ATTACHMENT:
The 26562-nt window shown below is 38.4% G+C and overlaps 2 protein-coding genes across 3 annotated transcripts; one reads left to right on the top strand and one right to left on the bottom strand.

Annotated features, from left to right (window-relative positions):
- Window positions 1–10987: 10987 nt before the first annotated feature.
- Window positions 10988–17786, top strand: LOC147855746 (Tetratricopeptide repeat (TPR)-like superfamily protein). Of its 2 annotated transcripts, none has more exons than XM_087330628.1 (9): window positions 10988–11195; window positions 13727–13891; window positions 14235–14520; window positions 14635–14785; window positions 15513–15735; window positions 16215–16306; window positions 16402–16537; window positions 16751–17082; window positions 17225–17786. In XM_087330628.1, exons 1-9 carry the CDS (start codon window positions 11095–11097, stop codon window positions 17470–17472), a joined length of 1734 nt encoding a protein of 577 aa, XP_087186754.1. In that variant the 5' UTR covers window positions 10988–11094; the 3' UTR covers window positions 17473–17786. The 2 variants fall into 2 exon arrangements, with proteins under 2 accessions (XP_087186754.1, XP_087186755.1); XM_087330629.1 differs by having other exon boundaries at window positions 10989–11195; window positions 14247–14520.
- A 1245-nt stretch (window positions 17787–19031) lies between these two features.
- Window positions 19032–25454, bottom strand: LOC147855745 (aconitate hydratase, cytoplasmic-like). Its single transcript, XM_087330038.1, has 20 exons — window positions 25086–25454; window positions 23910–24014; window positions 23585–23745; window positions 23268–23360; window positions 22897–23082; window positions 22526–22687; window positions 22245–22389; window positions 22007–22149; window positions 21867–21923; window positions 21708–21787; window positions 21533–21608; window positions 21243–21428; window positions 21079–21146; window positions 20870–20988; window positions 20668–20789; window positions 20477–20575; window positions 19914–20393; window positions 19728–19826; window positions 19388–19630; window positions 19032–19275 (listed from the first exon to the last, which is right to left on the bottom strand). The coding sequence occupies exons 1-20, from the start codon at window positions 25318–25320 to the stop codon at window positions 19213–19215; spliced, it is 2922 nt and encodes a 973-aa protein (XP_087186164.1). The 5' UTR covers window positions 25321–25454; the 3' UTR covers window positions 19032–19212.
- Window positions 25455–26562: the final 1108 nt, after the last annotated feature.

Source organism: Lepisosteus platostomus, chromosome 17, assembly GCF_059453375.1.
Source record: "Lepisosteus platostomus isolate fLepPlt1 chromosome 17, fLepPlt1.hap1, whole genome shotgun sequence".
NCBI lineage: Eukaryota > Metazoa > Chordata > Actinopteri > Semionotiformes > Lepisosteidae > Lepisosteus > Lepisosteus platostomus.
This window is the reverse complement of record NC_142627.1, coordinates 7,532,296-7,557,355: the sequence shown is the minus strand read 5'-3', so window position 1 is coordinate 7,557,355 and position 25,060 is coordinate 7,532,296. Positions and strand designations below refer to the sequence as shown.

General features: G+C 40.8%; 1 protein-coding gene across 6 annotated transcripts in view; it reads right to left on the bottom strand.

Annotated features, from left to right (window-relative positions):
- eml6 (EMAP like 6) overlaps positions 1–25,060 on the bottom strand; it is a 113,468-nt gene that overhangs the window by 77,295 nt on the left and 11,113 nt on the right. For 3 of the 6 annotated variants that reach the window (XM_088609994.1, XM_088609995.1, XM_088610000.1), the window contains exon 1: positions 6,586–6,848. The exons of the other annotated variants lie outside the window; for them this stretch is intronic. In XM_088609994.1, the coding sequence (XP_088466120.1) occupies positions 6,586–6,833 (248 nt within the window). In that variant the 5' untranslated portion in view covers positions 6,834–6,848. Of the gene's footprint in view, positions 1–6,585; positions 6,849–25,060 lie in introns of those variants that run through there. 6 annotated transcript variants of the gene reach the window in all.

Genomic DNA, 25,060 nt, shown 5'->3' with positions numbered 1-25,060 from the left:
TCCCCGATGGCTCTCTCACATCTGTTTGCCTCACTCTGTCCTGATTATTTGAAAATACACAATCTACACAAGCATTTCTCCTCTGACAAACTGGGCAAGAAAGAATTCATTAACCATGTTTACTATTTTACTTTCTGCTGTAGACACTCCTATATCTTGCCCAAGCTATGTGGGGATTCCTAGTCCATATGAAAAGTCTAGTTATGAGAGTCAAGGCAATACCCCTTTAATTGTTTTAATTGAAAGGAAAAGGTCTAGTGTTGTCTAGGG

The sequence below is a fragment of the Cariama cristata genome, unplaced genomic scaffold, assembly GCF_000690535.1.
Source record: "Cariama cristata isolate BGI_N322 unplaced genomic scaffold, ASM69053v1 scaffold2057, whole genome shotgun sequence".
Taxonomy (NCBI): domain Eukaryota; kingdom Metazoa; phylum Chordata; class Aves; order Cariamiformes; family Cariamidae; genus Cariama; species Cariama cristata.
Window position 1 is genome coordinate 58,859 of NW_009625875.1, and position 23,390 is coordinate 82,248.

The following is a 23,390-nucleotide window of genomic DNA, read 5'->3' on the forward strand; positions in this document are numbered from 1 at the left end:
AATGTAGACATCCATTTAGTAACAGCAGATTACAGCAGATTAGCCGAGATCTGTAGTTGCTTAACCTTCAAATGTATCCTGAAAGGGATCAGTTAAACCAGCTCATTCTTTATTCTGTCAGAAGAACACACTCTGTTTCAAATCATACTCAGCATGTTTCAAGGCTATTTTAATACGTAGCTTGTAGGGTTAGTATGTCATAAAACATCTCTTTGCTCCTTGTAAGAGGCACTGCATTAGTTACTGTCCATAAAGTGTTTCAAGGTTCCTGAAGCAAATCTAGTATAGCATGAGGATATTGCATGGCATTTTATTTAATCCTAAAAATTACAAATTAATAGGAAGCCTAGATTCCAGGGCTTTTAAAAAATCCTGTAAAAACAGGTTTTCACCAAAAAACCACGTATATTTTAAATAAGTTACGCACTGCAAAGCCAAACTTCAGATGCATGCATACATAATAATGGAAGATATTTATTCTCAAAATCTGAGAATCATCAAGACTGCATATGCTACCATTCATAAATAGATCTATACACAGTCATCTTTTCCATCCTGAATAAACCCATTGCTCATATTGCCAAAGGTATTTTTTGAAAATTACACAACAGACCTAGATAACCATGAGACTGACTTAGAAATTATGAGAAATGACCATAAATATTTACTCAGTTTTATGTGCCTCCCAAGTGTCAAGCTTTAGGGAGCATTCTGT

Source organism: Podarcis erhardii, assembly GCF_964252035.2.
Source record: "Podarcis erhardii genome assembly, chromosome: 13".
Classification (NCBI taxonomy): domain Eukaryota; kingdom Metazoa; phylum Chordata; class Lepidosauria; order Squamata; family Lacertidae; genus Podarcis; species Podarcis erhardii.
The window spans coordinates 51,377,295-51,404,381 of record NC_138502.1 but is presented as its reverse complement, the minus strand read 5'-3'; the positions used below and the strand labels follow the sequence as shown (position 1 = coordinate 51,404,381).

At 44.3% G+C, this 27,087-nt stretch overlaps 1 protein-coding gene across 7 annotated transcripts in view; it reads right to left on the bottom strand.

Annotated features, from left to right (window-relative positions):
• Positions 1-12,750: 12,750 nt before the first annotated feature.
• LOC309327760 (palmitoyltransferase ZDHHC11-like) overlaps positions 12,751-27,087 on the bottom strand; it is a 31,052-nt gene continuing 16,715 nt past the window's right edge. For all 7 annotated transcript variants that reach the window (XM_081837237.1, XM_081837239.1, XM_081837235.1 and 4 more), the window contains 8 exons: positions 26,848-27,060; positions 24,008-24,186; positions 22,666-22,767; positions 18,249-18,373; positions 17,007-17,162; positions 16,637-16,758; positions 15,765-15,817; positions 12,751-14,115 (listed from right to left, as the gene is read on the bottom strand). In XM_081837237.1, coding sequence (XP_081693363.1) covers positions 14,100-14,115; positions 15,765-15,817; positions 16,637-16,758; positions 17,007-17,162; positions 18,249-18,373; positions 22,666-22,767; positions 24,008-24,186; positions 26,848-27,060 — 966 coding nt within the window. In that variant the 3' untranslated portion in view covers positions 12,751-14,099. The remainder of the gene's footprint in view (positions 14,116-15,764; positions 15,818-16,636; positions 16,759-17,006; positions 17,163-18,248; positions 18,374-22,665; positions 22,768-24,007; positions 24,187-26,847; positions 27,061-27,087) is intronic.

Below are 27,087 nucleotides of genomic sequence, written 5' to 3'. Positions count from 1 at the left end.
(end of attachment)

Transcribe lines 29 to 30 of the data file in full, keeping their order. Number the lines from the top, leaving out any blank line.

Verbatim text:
• Positions 1-12,750: 12,750 nt before the first annotated feature.
• LOC309327760 (palmitoyltransferase ZDHHC11-like) overlaps positions 12,751-27,087 on the bottom strand; it is a 31,052-nt gene continuing 16,715 nt past the window's right edge. For all 7 annotated transcript variants that reach the window (XM_081837237.1, XM_081837239.1, XM_081837235.1 and 4 more), the window contains 8 exons: positions 26,848-27,060; positions 24,008-24,186; positions 22,666-22,767; positions 18,249-18,373; positions 17,007-17,162; positions 16,637-16,758; positions 15,765-15,817; positions 12,751-14,115 (listed from right to left, as the gene is read on the bottom strand). In XM_081837237.1, coding sequence (XP_081693363.1) covers positions 14,100-14,115; positions 15,765-15,817; positions 16,637-16,758; positions 17,007-17,162; positions 18,249-18,373; positions 22,666-22,767; positions 24,008-24,186; positions 26,848-27,060 — 966 coding nt within the window. In that variant the 3' untranslated portion in view covers positions 12,751-14,099. The remainder of the gene's footprint in view (positions 14,116-15,764; positions 15,818-16,636; positions 16,759-17,006; positions 17,163-18,248; positions 18,374-22,665; positions 22,768-24,007; positions 24,187-26,847; positions 27,061-27,087) is intronic.